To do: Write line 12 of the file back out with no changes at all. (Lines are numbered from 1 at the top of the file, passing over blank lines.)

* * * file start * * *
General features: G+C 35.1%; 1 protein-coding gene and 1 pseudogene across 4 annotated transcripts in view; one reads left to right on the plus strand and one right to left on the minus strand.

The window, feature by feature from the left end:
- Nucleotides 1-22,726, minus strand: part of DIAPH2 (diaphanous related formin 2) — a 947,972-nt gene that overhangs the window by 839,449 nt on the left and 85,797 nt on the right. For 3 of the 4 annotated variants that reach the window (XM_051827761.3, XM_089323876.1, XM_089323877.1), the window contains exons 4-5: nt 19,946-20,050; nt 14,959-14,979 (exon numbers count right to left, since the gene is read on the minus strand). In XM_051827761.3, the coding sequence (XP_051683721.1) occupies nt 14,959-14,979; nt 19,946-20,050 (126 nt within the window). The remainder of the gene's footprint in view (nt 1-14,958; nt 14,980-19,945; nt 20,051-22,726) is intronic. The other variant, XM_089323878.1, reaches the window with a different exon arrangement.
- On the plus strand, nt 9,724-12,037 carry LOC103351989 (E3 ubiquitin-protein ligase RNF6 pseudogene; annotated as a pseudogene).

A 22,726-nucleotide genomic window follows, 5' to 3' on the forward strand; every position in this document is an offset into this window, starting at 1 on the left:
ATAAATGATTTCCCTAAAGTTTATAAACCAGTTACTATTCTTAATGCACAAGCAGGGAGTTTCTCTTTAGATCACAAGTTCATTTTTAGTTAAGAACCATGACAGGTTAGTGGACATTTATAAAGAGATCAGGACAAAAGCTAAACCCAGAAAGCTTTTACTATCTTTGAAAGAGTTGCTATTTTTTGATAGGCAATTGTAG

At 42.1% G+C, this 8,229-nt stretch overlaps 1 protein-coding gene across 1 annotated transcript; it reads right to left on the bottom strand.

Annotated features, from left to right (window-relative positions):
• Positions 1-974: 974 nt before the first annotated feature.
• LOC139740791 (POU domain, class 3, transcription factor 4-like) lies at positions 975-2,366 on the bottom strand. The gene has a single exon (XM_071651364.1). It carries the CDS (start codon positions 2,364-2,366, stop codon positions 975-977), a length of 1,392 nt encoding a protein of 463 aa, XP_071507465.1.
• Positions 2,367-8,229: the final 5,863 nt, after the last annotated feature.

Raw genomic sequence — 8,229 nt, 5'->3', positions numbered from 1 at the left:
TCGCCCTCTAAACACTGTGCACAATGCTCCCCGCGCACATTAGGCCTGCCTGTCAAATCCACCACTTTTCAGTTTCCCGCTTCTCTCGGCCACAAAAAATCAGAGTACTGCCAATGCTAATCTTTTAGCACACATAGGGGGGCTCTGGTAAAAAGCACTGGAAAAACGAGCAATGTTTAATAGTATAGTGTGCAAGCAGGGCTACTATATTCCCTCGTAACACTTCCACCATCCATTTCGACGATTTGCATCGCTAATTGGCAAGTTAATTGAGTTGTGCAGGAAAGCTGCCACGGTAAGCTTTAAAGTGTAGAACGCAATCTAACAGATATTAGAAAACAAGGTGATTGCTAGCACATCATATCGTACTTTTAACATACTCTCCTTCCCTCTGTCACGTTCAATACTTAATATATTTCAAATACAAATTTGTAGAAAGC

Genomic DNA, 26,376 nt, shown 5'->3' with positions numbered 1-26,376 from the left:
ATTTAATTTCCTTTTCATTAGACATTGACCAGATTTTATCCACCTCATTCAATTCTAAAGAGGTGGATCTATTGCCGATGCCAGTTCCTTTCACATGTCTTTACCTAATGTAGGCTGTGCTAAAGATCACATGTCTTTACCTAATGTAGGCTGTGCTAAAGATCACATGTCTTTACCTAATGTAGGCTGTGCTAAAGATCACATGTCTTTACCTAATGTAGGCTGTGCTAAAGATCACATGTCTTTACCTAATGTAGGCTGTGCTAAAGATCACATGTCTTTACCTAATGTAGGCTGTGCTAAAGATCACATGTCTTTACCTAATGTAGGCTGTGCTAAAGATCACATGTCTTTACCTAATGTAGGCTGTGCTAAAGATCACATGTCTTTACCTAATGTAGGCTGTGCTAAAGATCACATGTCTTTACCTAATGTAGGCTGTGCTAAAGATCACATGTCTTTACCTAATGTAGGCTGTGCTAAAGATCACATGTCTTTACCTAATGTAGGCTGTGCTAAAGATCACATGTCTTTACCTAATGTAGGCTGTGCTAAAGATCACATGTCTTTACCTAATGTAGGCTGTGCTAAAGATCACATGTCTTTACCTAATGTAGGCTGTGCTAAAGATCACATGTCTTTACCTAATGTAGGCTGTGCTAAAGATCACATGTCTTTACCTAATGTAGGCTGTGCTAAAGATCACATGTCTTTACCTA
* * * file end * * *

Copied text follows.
Raw genomic sequence — 8,229 nt, 5'->3', positions numbered from 1 at the left: